• Taylor Kile

    nice packaging very cool g13 pack i like the tear tab concept . . but the whole concept of weed becoming legal nationwide and commercialized is close to impossible because it breaks treaties we have with other countries ..good design and concepts

  • Rick Thomchick

    @Jody Lentz, you are SO RIGHT, thank you for pointing this out. I hope our government decides to decriminalize and not legalize.

  • Jody Lentz

    If weed were packaged like this (with the possible exception of #4), it would require the commercialization of cannabis, which would be the worst possible scenario. Tobacco is not nearly as dangerous as the 400+ additives the corporations have added to it to make it exponentially more addictive. Philip Morris (Altria) allegedly has factories ready to start cranking out joints by the pack, which would no doubt include weed tainted by preservatives and lovely ingredients like saltpeter. Besides, making it legal would crater the market...

  • Dave Cyra

    I like the use of the color scheme on the first one, but the graphs are dumb and they might want to put a spell check their English when they're spelling "harmful". Honestly, the group from New York that used its office in Europe to slap white paint and a sticker on other brand's packaging could have been created by a 5th grader. For the last one I thought I was buying new t-shirts from Target, not weed. The third is the only viable option and looked like the team actually stepped outside of the "but it's not legal" box to put some thought into crafting a brand.

  • Gabriella Sannino

    I am surprised no one came up with a package w/420 on it somewhere. That is a true give away if you want to brand the "cannabis culture" there is some great information on Wikpidea. It's apparent whomever did the R&D is not in touch with the actual culture of pot. Nevertheless, a great attempt. Enjoyed the post.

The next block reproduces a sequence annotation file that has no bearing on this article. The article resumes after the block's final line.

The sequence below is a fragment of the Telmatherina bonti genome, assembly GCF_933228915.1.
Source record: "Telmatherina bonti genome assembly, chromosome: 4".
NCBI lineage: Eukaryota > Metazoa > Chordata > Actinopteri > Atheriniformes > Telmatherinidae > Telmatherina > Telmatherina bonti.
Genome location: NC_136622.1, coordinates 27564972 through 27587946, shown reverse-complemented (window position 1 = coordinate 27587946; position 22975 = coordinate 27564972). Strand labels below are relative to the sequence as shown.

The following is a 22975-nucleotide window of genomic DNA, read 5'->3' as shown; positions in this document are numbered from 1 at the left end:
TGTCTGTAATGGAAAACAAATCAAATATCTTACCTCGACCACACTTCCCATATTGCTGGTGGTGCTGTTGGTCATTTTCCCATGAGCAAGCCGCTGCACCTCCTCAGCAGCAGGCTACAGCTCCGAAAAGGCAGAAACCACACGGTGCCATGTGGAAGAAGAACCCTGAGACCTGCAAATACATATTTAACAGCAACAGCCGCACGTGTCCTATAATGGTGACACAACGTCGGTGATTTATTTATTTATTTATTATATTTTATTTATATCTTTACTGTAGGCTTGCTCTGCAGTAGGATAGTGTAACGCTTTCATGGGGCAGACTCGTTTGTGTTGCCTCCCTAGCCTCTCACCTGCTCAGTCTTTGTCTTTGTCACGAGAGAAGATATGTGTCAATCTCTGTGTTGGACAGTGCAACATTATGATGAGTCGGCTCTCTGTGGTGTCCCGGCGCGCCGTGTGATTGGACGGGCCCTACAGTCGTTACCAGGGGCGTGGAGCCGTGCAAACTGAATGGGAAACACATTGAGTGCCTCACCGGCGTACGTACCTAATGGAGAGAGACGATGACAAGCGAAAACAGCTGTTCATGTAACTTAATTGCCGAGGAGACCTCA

• Rick Thomchick

    Wow these are TERRIBLE designs and a bad omen for weed branding if it ever becomes legal. I can think of at least 50 people off the top of my head who would do a better job on the package design.

  • Cassie Chatwin

    @ Bill Nelson - Actually, considering the state of the world's economy, weed's growing efficiency, and the risks comparative to legalized drugs such as alcohol and tobacco- legalizing weed is a serious possibility. Legalizing it will allow the government to 'moderate' its use, they can implement a tax, and it will open a new industry as well as offer a plethora of new jobs. Addressing the United States, legalizing marijuana will cut back on the number of people going to jail for pot-related drug charges, in turn easing the need for taxes to cover their living expenses. Its an industry that is in high demand, and will always continue to be. Financially, legalizing it would be a very smart move.

  • Bill Nelson

    its illegal and thats that. we'll get fantastic designs when it is legal. lets use these for tobacco in the mean time.

  • Brynton Hendricks

    Good question and great design on the packaging.....imagine it was legal. I don't smoke it, but with that packaging design i would :-)